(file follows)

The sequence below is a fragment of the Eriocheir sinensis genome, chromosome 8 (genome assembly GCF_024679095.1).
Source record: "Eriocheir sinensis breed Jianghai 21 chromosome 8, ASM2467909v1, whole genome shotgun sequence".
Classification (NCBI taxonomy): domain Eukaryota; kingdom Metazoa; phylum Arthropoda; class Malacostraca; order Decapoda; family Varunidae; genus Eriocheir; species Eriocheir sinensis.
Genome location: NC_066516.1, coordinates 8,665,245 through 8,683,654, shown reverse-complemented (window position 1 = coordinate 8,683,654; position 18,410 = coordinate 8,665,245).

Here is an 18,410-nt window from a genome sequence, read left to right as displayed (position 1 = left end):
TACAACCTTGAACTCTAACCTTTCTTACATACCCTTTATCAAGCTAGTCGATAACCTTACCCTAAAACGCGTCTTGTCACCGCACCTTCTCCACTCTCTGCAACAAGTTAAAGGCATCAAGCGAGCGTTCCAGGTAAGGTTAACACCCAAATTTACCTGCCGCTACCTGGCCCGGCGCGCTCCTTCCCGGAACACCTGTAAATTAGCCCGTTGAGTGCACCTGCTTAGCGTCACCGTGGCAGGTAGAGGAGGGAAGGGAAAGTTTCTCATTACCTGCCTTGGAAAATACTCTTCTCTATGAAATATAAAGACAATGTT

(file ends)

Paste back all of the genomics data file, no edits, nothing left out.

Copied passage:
The sequence below is a fragment of the Eriocheir sinensis genome, chromosome 8 (genome assembly GCF_024679095.1).
Source record: "Eriocheir sinensis breed Jianghai 21 chromosome 8, ASM2467909v1, whole genome shotgun sequence".
Classification (NCBI taxonomy): domain Eukaryota; kingdom Metazoa; phylum Arthropoda; class Malacostraca; order Decapoda; family Varunidae; genus Eriocheir; species Eriocheir sinensis.
Genome location: NC_066516.1, coordinates 8,665,245 through 8,683,654, shown reverse-complemented (window position 1 = coordinate 8,683,654; position 18,410 = coordinate 8,665,245).

Here is an 18,410-nt window from a genome sequence, read left to right as displayed (position 1 = left end):
TACAACCTTGAACTCTAACCTTTCTTACATACCCTTTATCAAGCTAGTCGATAACCTTACCCTAAAACGCGTCTTGTCACCGCACCTTCTCCACTCTCTGCAACAAGTTAAAGGCATCAAGCGAGCGTTCCAGGTAAGGTTAACACCCAAATTTACCTGCCGCTACCTGGCCCGGCGCGCTCCTTCCCGGAACACCTGTAAATTAGCCCGTTGAGTGCACCTGCTTAGCGTCACCGTGGCAGGTAGAGGAGGGAAGGGAAAGTTTCTCATTACCTGCCTTGGAAAATACTCTTCTCTATGAAATATAAAGACAATGTT